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The Kiva City hubbub

Elevating the “unbankable” business owner should become an economic win-win for Madison.

(page 2 of 3)

Unlimited potential

With only 5 percent of Kiva’s global lending currently going to the United States, the program’s potential for growth is significant.

Long before Kiva and Crust arrived in Wisconsin, some savvy area entrepreneurs were already working through the organization’s platform. In fact, since 2013, Kiva lenders have funded 27 small businesses around the area for a total of $142,000.

Among them: Giant Jones Brewing Co., a woman-owned craft brewery, received $10,000 from 94 lenders; Lushlife Vegan Bakery, which specializes in vegan wedding and other celebratory cakes, received $5,000 from 79 lenders; and Wisconsin Mujer/Midwest Mujeres, a strategic marketing, outreach, and engagement consulting business, received $1,000 from 31 lenders.

Others include EleBalloons, Gurke Consulting, Kate & Co. Gifts, The Ugly Apple Food Cart and Catering, and the aforementioned Slide Gourmet Potato Chips.

Meanwhile, Madison’s official debut as a Kiva City steams ahead. Since February, 10 business loans have already been fully funded, with a total of $52,000 loaned. “Sixty percent of our loans go to women, 58 percent to people of color, and about 15 percent of loans are going to people claiming immigrant status,” Crust states.

A quick check of the Kiva Greater Madison website recently found three Wisconsin businesses looking for lenders:

Mandy in Madison was seeking a $5,000 loan to help her complete her website and support production of her health and wellness product line. She was 43 percent funded with nine days to go.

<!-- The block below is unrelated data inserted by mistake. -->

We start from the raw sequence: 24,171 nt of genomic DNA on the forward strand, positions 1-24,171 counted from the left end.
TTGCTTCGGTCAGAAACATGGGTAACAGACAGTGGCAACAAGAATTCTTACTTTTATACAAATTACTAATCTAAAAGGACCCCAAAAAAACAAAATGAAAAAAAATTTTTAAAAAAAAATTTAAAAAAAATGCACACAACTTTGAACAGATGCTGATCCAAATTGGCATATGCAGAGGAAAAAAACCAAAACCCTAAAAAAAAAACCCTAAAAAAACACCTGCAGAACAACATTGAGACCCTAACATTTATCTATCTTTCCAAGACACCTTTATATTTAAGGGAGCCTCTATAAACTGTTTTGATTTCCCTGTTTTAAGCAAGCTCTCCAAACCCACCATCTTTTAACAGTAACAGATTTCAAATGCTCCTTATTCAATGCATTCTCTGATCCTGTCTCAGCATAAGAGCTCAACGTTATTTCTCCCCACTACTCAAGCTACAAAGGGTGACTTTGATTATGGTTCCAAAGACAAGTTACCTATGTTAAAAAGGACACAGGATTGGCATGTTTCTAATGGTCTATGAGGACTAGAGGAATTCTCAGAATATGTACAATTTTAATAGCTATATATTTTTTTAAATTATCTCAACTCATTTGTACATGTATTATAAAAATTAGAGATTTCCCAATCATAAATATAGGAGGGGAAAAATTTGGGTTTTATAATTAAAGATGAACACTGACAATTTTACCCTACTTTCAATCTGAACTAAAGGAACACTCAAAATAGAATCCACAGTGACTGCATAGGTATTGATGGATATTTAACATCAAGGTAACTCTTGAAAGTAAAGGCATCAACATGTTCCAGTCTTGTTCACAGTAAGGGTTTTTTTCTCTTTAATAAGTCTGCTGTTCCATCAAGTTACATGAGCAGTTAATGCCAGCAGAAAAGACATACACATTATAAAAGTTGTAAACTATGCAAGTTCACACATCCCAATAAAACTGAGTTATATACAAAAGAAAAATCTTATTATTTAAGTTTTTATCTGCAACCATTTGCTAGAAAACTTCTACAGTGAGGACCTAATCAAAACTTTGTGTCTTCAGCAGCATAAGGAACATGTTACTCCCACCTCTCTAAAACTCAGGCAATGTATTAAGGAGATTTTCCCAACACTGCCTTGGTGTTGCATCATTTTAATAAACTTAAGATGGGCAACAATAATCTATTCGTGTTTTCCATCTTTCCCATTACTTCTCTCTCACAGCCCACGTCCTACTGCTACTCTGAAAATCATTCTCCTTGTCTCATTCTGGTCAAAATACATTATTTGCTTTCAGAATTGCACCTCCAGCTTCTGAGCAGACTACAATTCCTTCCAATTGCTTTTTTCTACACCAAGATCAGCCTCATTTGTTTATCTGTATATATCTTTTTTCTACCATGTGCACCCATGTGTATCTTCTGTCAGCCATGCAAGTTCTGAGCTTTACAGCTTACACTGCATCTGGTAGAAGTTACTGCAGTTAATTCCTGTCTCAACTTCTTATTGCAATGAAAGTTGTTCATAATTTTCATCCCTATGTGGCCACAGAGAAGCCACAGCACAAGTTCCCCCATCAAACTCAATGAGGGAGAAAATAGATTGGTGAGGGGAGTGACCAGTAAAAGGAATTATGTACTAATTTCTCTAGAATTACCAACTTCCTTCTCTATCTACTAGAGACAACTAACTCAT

Melanie in Verona said a loan of $7,000 would help grow her online coaching business through increased marketing and advertising. She’d raised 30 percent of her goal ($4,850) with 10 days left.

Daren in Milwaukee was looking for $10,000 to purchase commercial kitchen equipment for his business. Daren was 77 percent funded with 13 days to go.

“It’s really important that we’re reinserting human relationships back into our financial systems.” — Nichole Crust, Kiva Greater Madison

Others are in the pipeline, Crust promises, but confidentiality is guaranteed until they officially appear on the Kiva site. “I can tell you that we currently have 22 small business owners in the greater Madison area who are in the process of filling out Kiva applications.”

Kiva microloans support people with a dream who, for whatever reason, lack adequate capital to fund their idea or purchase the equipment necessary to grow.

Character counts, Crust says. “We really want the small business owner to work in private fundraising. That part of the application is also a good judge of character.”

Once accepted as a Kiva company, the platform allows for back and forth communication between borrower and lender, providing a more personal, albeit rare, citizen-to-citizen lending model. “It’s really important that we’re reinserting human relationships back into our financial systems,” Crust opines.

She shares the story of Namgyal Ponsar, the owner of Little Tibet [insert below], a Madison food cart startup. Ponsar dreamed of having her own restaurant one day and was asking for a $10,000 loan for a walk-in commercial-grade cooler so she could expand to what is now her brick-and-mortar location.

One of Little Tibet’s lenders posted a note to Namgyal’s page through the Kiva website. It was from an Australian couple that posted a note on the website saying they’d be visiting Madison and hoped to meet her. By sheer coincidence, Crust was at Little Tibet earlier this year, overheard a couple speaking with an Australian dialect, and asked them if they were lenders through Kiva. It was the same couple!

“Turns out they were friends,” Crust notes, “but since learning about Kiva, they’ve been providing loans to people
all around the world. That’s the human connection of Kiva. It’s really amazing!”

CAM-do approach